The head of the ministry was often there during my stay. I got to sit and listen to her tell stories from her early ministry. She strikes me as being deeply genuine. It was such a treat to see her in her home surroundings and get to watch what it looks like for her to live out the things that she talks about and teaches. I got to be the official Christmas photographer when she gave out gifts to all the Iris orphans at the base. The energy that God gives that woman is truly miraculous. I followed her for almost 6 straight hours of unrelenting energy. She insisted in giving the gifts to each of the 170+ kids individually and gave the same attention to the very last girl as she had to the ones at the beginning. Truly and amazing thing to get to be a part of.

I'm not sure yet where I'll spend Christmas, but I'm sure it will be somewhere good and memorable. Considering possibly going to Kruger National Park...

Right now I'm staying with a delightful African-American couple who felt called by God to give up everything in the states and move here to minister in South Africa. They've been such wonderful resources of wisdom and Biblical council. Couldn't have asked for a better place to process all that God did in my heart in Mozambique. So much I'm trying to fathom about the Spiritual realm. Realizing that I'll never get my head around it, but wanting so desperately for it to enter my heart. I should go to bed because I believe that I have church early tomorrow morning. I could go on for so many more pages telling about the experiences I've had and the people I've met, but I'll have to wrap this up.

Check out more pictures here: Africa V

Also check out the blog of my friend Ed. Many of the pictures that you see posted there are mine. He had better computer access during our time in Pemba so I shot and he posted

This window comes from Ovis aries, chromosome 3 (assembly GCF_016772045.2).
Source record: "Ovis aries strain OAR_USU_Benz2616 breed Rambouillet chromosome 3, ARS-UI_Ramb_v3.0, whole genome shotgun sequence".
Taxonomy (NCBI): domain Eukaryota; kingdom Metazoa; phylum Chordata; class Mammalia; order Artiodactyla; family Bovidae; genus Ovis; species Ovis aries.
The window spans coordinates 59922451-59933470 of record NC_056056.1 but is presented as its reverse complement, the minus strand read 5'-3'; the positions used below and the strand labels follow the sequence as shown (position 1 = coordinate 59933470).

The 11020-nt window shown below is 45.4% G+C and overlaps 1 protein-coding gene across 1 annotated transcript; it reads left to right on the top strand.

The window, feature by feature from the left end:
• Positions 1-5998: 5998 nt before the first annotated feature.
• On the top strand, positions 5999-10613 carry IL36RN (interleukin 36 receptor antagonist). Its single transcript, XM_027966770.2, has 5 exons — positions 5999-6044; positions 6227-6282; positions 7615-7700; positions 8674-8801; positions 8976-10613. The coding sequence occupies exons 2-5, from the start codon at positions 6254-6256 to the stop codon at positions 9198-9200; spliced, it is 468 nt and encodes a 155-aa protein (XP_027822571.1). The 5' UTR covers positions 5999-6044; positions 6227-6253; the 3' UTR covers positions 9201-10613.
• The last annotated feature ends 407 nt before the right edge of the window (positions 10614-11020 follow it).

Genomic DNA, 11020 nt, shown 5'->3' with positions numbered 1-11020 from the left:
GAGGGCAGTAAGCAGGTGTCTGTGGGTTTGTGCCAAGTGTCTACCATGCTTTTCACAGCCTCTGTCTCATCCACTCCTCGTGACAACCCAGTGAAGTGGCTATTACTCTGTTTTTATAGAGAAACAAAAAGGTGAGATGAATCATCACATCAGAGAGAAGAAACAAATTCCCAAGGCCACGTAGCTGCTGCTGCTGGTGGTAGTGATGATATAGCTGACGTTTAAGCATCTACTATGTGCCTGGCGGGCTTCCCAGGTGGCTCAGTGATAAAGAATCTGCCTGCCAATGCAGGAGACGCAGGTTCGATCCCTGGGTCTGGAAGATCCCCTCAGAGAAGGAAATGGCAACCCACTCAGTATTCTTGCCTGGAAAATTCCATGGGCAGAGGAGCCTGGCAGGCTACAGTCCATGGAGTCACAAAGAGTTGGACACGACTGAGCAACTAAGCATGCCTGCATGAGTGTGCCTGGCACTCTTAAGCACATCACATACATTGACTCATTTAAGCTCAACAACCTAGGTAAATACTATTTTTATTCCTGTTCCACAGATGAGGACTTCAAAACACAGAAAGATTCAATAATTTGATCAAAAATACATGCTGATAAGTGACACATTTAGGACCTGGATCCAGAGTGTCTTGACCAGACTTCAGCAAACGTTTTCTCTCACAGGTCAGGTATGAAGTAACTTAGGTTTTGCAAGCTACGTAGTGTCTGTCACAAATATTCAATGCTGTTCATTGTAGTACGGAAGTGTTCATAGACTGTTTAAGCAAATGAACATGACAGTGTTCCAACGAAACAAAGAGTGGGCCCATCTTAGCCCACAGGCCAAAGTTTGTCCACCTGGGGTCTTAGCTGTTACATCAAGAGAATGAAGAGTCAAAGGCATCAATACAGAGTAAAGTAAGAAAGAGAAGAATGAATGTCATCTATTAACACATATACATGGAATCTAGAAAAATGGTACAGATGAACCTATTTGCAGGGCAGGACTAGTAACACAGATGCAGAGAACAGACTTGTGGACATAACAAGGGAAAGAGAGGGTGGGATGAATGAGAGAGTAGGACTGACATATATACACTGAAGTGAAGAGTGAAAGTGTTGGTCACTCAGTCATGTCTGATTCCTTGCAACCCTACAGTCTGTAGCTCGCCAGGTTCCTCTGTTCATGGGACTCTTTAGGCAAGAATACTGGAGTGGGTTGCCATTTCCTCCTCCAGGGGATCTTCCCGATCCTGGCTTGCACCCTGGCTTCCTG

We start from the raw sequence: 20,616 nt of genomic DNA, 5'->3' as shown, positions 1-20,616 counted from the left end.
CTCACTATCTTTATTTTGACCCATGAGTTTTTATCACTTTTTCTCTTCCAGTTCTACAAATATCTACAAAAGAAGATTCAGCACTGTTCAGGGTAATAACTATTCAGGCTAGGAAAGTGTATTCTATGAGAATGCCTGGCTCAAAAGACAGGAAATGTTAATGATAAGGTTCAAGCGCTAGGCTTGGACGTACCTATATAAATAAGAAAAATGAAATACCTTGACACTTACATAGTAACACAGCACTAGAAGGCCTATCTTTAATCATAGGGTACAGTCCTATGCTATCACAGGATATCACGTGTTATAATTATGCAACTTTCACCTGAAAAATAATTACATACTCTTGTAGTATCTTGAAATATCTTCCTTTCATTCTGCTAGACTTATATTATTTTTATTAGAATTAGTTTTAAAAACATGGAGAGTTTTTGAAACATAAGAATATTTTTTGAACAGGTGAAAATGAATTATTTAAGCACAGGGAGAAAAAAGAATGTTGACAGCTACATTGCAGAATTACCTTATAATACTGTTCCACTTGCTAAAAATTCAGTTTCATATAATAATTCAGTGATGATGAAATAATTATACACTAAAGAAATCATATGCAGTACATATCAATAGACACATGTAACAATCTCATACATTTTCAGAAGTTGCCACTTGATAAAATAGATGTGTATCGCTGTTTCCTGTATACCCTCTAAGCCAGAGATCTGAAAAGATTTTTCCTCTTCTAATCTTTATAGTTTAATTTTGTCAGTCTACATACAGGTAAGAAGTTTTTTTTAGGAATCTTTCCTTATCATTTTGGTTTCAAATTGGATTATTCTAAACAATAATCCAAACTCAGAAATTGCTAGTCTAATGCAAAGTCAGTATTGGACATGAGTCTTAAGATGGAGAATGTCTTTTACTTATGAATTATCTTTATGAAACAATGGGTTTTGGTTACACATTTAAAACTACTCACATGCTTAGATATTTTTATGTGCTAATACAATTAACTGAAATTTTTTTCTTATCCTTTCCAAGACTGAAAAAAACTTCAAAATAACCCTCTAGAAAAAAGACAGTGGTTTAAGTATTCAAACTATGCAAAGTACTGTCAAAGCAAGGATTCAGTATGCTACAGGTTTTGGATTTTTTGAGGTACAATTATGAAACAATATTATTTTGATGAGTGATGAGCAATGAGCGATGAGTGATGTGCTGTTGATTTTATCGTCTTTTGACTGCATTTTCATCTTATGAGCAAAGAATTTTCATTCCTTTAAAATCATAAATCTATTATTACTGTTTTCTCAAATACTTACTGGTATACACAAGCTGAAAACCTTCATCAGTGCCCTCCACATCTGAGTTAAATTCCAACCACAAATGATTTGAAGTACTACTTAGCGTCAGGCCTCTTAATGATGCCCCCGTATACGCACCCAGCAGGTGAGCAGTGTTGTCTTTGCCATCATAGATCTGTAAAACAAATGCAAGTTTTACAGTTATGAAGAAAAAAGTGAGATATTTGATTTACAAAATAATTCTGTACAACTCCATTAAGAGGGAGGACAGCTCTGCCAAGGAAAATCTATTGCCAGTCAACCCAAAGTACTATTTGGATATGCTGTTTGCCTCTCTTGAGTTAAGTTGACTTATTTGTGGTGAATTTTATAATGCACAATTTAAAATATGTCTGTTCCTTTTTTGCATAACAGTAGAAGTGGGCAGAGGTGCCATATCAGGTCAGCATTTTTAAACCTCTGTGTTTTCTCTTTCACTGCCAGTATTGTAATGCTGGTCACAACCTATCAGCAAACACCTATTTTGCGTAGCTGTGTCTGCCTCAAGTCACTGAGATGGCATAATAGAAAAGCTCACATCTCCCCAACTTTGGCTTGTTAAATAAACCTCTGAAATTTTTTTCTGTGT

Wednesday, November 26, 2008


Hello friends. I'm now safely in Mozambique. I've been working at an orphanage and so far much of my time has been spent helping a team assemble a playground. It is certainly the other side of the world. Temperatures are generally very hot and the sun beats down - especially in the morning. The place where I'm staying is within sight distance of the Indian Ocean and I got to take a swim the other day. A far cry from the cold Atlantic that I visited in Yzerfontein, SA. It feels like bath water here.

As soon as my place first touched down in Maputo, MZ I could tell that I was really in Africa now. Confusion, language barriers, and capriciousness were the order of the day and the difference from that states could be noticed immediately in the details as small as the grass growing from cracks in the airport runway.

Finally i was issued a visa and herded back onto the plane for the short flight to Pemba where I'm now staying. In the Jo-burg airport i met some of the people who have become my frequent companions over these next days. A team from Mississippi was flying in on the same flight. Since being here they've all become good friends. And the Canadians. It's good to hear American accents again. I love Africans, but there's something that's just reassuring about talking to another American.